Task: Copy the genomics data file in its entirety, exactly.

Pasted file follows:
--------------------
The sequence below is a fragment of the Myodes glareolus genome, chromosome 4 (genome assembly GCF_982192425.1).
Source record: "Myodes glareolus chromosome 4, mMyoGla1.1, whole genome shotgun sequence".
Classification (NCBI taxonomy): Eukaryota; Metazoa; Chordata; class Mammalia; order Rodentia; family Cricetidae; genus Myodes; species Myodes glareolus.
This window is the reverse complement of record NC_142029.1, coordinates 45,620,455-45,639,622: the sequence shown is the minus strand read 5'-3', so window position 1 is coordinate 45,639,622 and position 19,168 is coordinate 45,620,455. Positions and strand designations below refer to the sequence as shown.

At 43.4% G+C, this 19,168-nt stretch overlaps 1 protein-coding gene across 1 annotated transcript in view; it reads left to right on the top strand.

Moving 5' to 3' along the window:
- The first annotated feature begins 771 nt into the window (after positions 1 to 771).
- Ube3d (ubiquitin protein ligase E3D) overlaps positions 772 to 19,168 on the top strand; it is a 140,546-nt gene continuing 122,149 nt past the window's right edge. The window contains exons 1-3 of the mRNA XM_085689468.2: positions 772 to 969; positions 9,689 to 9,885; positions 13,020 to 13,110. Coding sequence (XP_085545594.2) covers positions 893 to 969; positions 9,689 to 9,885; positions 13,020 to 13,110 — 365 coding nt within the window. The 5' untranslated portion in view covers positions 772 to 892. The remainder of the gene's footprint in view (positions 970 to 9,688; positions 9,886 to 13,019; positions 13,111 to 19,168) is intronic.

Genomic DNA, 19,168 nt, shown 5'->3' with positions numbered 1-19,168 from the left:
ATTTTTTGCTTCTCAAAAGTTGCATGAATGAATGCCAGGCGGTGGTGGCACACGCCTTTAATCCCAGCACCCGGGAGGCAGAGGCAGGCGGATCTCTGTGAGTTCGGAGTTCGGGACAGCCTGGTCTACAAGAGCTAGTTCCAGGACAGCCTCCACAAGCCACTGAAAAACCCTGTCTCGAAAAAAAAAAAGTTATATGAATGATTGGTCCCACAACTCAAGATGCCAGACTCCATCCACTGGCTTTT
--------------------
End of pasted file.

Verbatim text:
The sequence below is a fragment of the Myodes glareolus genome, chromosome 4 (genome assembly GCF_982192425.1).
Source record: "Myodes glareolus chromosome 4, mMyoGla1.1, whole genome shotgun sequence".
Classification (NCBI taxonomy): Eukaryota; Metazoa; Chordata; class Mammalia; order Rodentia; family Cricetidae; genus Myodes; species Myodes glareolus.
This window is the reverse complement of record NC_142029.1, coordinates 45,620,455-45,639,622: the sequence shown is the minus strand read 5'-3', so window position 1 is coordinate 45,639,622 and position 19,168 is coordinate 45,620,455. Positions and strand designations below refer to the sequence as shown.

At 43.4% G+C, this 19,168-nt stretch overlaps 1 protein-coding gene across 1 annotated transcript in view; it reads left to right on the top strand.

Moving 5' to 3' along the window:
- The first annotated feature begins 771 nt into the window (after positions 1 to 771).
- Ube3d (ubiquitin protein ligase E3D) overlaps positions 772 to 19,168 on the top strand; it is a 140,546-nt gene continuing 122,149 nt past the window's right edge. The window contains exons 1-3 of the mRNA XM_085689468.2: positions 772 to 969; positions 9,689 to 9,885; positions 13,020 to 13,110. Coding sequence (XP_085545594.2) covers positions 893 to 969; positions 9,689 to 9,885; positions 13,020 to 13,110 — 365 coding nt within the window. The 5' untranslated portion in view covers positions 772 to 892. The remainder of the gene's footprint in view (positions 970 to 9,688; positions 9,886 to 13,019; positions 13,111 to 19,168) is intronic.

Genomic DNA, 19,168 nt, shown 5'->3' with positions numbered 1-19,168 from the left:
ATTTTTTGCTTCTCAAAAGTTGCATGAATGAATGCCAGGCGGTGGTGGCACACGCCTTTAATCCCAGCACCCGGGAGGCAGAGGCAGGCGGATCTCTGTGAGTTCGGAGTTCGGGACAGCCTGGTCTACAAGAGCTAGTTCCAGGACAGCCTCCACAAGCCACTGAAAAACCCTGTCTCGAAAAAAAAAAAGTTATATGAATGATTGGTCCCACAACTCAAGATGCCAGACTCCATCCACTGGCTTTT